It is already March, the third month in an election year, and there is little to no activity going on in the New Bedford political world to note.

In politics, things can change in an instant, but it appears there will be no major contests for the elected seats in the city government.

Maybe there is no reason to change.

There are major issues to debate, but nobody is stepping forward.

Two major local issues, education and recreational marijuana, are important to the future of the city and they have a national appeal as well. But so far there are no champions or anti-champions who want to carry the issue as a challenge to the political establishment.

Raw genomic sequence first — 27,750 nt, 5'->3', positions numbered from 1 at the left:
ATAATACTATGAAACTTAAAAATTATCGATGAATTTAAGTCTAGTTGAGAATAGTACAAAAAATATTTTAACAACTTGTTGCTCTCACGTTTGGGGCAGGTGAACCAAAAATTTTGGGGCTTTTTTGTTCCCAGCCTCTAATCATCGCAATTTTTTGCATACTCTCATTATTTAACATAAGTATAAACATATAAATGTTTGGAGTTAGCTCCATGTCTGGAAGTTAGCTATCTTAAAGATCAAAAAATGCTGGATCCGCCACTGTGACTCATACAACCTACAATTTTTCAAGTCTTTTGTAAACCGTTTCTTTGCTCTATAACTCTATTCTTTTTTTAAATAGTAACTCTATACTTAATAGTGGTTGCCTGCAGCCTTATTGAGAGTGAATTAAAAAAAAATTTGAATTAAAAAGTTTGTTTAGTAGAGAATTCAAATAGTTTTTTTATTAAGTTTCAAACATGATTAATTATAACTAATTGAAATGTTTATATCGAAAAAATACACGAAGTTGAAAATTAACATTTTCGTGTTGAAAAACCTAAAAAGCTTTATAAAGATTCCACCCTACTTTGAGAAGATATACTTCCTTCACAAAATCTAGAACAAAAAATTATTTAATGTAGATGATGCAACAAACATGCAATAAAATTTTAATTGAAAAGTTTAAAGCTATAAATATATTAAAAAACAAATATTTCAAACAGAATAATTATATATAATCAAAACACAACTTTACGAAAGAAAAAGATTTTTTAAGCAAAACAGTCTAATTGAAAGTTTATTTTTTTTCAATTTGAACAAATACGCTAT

And maybe this is good for the city.

As the city battles the state to slow the rise of charter schools, maybe the last element needed is a heated political campaign over the details. With the exception of Mayor Mitchell and Ward 3 City Councilor Hugh Dunn, the political leadership in the city has been quiet about this landmark change in the charter school education system.

Maybe the zoning regulations around recreational marijuana aren't exciting enough for a political campaign in the city. Until the zoning is changed in New Bedford, there will likely never be a dispensary for recreational marijuana. There also may not be enough pro-pot votes in the city for someone to get elected on that issue.

There is still time for challenger candidates, but every day they stay away from the ballot is another day they have lost. And there are worse things than sleepy elections—look at Fall River.

Chris McCarthy is the host of The Chris McCarthy Show on 1420 WBSM New Bedford. He can be heard weekdays from 10 a.m. to noon. Contact him at chris.mccarthy@townsquaremedia.com and follow him on Twitter @Chris_topher_Mc. The opinions expressed in this commentary are solely those of the author.